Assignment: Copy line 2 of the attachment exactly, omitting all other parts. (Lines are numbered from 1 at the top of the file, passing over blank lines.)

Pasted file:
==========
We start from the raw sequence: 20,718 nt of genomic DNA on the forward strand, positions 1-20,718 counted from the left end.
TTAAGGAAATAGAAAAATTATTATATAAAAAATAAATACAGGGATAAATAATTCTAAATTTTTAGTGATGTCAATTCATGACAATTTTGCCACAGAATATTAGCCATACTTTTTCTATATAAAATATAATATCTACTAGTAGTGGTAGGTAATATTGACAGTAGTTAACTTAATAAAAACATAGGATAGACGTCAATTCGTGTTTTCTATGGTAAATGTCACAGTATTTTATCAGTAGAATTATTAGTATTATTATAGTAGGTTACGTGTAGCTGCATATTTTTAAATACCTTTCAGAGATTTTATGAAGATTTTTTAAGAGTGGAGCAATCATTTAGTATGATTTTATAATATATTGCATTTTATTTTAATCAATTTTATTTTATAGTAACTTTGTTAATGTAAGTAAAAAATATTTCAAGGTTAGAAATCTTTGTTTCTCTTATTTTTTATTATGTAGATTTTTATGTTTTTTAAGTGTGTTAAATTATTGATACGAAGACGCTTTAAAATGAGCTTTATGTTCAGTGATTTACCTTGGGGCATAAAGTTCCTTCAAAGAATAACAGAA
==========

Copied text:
TTAAGGAAATAGAAAAATTATTATATAAAAAATAAATACAGGGATAAATAATTCTAAATTTTTAGTGATGTCAATTCATGACAATTTTGCCACAGAATATTAGCCATACTTTTTCTATATAAAATATAATATCTACTAGTAGTGGTAGGTAATATTGACAGTAGTTAACTTAATAAAAACATAGGATAGACGTCAATTCGTGTTTTCTATGGTAAATGTCACAGTATTTTATCAGTAGAATTATTAGTATTATTATAGTAGGTTACGTGTAGCTGCATATTTTTAAATACCTTTCAGAGATTTTATGAAGATTTTTTAAGAGTGGAGCAATCATTTAGTATGATTTTATAATATATTGCATTTTATTTTAATCAATTTTATTTTATAGTAACTTTGTTAATGTAAGTAAAAAATATTTCAAGGTTAGAAATCTTTGTTTCTCTTATTTTTTATTATGTAGATTTTTATGTTTTTTAAGTGTGTTAAATTATTGATACGAAGACGCTTTAAAATGAGCTTTATGTTCAGTGATTTACCTTGGGGCATAAAGTTCCTTCAAAGAATAACAGAA